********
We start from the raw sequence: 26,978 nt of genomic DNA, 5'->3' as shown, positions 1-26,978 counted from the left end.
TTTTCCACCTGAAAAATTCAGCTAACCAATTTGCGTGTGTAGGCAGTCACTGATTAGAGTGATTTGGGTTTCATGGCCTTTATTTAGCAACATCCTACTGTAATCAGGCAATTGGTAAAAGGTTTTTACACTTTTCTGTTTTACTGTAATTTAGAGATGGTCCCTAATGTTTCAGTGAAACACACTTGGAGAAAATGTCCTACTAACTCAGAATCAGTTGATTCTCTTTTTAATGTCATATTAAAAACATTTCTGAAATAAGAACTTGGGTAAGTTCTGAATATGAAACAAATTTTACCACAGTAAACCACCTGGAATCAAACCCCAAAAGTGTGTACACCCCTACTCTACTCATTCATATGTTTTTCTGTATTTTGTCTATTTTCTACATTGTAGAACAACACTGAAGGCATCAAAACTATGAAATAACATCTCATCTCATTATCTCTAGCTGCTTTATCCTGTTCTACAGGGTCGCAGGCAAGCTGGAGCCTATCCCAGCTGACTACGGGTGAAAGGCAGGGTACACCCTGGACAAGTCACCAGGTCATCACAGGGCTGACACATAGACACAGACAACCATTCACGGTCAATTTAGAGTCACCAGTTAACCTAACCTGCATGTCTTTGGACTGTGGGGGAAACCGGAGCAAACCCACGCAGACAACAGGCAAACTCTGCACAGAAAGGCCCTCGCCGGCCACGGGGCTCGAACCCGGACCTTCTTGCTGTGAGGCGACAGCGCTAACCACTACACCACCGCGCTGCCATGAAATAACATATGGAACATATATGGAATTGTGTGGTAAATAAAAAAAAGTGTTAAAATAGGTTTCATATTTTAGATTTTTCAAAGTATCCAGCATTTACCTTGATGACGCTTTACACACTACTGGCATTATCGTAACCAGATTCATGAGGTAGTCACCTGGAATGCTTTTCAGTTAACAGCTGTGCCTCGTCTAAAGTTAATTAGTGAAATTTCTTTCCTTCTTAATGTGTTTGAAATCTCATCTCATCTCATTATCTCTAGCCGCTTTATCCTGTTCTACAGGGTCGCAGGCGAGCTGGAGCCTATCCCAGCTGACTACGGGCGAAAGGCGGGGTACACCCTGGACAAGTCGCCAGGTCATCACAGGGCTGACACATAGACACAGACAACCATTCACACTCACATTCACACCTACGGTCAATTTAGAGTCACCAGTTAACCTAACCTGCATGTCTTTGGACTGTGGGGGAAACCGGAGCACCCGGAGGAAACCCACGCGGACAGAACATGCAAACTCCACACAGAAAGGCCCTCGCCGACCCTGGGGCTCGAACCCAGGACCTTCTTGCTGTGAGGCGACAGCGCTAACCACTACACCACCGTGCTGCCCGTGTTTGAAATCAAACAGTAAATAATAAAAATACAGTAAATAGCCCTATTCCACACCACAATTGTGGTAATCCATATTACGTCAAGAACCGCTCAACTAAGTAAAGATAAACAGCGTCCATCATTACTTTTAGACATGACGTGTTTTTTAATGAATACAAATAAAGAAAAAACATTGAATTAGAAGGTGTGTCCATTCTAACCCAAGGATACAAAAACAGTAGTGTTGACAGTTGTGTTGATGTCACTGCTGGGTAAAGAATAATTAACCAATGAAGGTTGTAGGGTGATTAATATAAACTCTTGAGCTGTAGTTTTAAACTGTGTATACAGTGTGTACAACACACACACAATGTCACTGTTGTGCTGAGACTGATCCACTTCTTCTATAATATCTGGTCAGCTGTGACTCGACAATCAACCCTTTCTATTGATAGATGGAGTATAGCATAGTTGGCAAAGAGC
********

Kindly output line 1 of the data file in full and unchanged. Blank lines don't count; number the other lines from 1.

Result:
We start from the raw sequence: 26,978 nt of genomic DNA, 5'->3' as shown, positions 1-26,978 counted from the left end.